It wasn’t a spectacular run or catch by Thompkins; it was just an effective one.

First Quarter, 3rd-and-10: Curl Route

Late in the first quarter, the Bearcats sent trips left. Meanwhile, the Hokies sent a 3-3 alignment out to counter it.

The defense didn’t do enough to counter Thompkins, though, as he was played off by Exum.

Legaux handled the snap as Thompkins ran downfield at full speed.

Thompkins sliced his route and he veered towards the right sideline. Once he turned back to the ball, Legaux delivered an arrow.

With Exum a stride behind, Thompkins extended his arms with his palms up, hauling in the pass before falling to his side.

It was good for a gain of nine. Cincinnati needed 10.

Second Quarter, 3rd-and-12: In Route

Early in the second quarter, Cincinnati was back battling another third-down. Striving to get another first, the Bearcats put slot man Anthony McClung in motion to free up Thompkins on the right side of the field.

Generously guarded by cornerback Kyle Fuller, Thompkins bended to his left and ran an in route underneath. Legaux saw the void.

As Legaux ripped a spiral Thompkins’ way, Fuller closed in to contest the ball.

It wasn’t enough. Thompkins reached back, made a circle with his fingertips and notched his fourth grab of the tilt.

More importantly, Thompkins notched his third first down.

Third Quarter, 3rd-and-15: In Route

Thompkins was up on the line looking for the first-down marker. The problem for him and the Bearcats was that the first-down marker was 15 yards away.

Playing the pass, Virginia Tech arranged only three down lineman. For Thompkins, this meant that both Fuller and free safety Michael Cole would be watching him.

Thompkins broke off the line of scrimmage, right as Cole dropped down to shadow him.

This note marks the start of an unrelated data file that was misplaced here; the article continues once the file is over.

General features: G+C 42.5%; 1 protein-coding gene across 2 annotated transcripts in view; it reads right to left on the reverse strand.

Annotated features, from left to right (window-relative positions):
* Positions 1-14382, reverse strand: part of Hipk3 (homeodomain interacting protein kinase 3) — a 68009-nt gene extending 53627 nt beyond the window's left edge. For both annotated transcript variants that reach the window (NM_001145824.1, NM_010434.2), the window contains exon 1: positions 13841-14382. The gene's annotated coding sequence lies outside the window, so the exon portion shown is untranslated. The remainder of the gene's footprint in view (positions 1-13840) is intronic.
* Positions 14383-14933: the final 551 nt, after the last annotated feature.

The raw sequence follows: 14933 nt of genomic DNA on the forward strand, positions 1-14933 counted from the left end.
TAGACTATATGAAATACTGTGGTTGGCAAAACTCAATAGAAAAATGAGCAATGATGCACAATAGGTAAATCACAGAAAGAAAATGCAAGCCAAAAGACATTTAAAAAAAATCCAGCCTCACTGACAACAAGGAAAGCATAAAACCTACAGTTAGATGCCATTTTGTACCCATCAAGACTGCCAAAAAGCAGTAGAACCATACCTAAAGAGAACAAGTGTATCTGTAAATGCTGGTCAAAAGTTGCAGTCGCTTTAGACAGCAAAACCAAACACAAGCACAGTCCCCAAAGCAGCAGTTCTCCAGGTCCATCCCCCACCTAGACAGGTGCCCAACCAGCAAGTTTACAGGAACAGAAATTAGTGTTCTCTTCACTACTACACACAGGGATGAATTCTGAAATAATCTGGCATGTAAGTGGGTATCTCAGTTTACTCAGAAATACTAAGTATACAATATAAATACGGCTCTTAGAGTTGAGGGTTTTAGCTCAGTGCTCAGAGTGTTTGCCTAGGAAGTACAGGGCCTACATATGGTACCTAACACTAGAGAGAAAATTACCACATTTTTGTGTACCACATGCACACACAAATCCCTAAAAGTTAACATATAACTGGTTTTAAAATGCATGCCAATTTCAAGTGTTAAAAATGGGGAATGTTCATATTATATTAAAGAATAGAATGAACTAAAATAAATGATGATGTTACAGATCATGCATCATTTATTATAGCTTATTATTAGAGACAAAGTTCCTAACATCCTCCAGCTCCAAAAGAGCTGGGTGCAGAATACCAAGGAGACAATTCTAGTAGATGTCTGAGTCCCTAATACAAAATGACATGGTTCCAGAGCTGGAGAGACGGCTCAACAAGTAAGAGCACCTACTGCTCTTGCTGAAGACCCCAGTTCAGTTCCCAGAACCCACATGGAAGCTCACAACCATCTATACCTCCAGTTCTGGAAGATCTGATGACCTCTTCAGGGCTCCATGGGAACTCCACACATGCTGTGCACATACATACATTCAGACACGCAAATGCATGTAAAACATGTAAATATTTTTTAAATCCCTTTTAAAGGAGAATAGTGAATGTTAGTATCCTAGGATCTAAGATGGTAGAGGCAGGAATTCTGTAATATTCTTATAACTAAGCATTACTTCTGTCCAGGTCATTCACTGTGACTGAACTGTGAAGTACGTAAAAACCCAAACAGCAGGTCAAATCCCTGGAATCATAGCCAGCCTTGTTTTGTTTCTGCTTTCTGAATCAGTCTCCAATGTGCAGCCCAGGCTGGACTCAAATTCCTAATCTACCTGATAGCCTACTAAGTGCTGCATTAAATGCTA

As Cole shadowed him, he spent more time watching the passer than he did his man. Because of this, Thompkins was able to alter what looked like a fade route and merge over the middle.

When Legaux rifled him the ball, Cole and Fuller weren’t in the vicinity to stop it.

Thompkins caught the low-and-behind pass, falling to the ground in the process.

The play knocked the wind out of Thompkins and he had to leave for a couple plays. Nevertheless, he helped move the chains once again for his fourth first-down pick-up.

That speaks volumes about the amount of trust his quarterback — and his head coach Butch Jones — had in him. Steady hands. Steady route-running. Steady contributor.

Third Quarter, 1st-and-10: Post Route

Down by one in the final minutes of the third, the Bearcats were within 29 yards of a lead. On the same token, Thompkins was within 10 yards of then-freshman corner Donaldven Manning.

For the pass-catcher, it was a favorable advantage in terms of experience.

Legaux took the snap and immediately looked to Thompkins, who was running a post route.

Thompkins shifted right and dipped his shoulder as he crossed the 20-yard line. Consequently, he eclipsed Manning’s trip-up and approached the center of the field.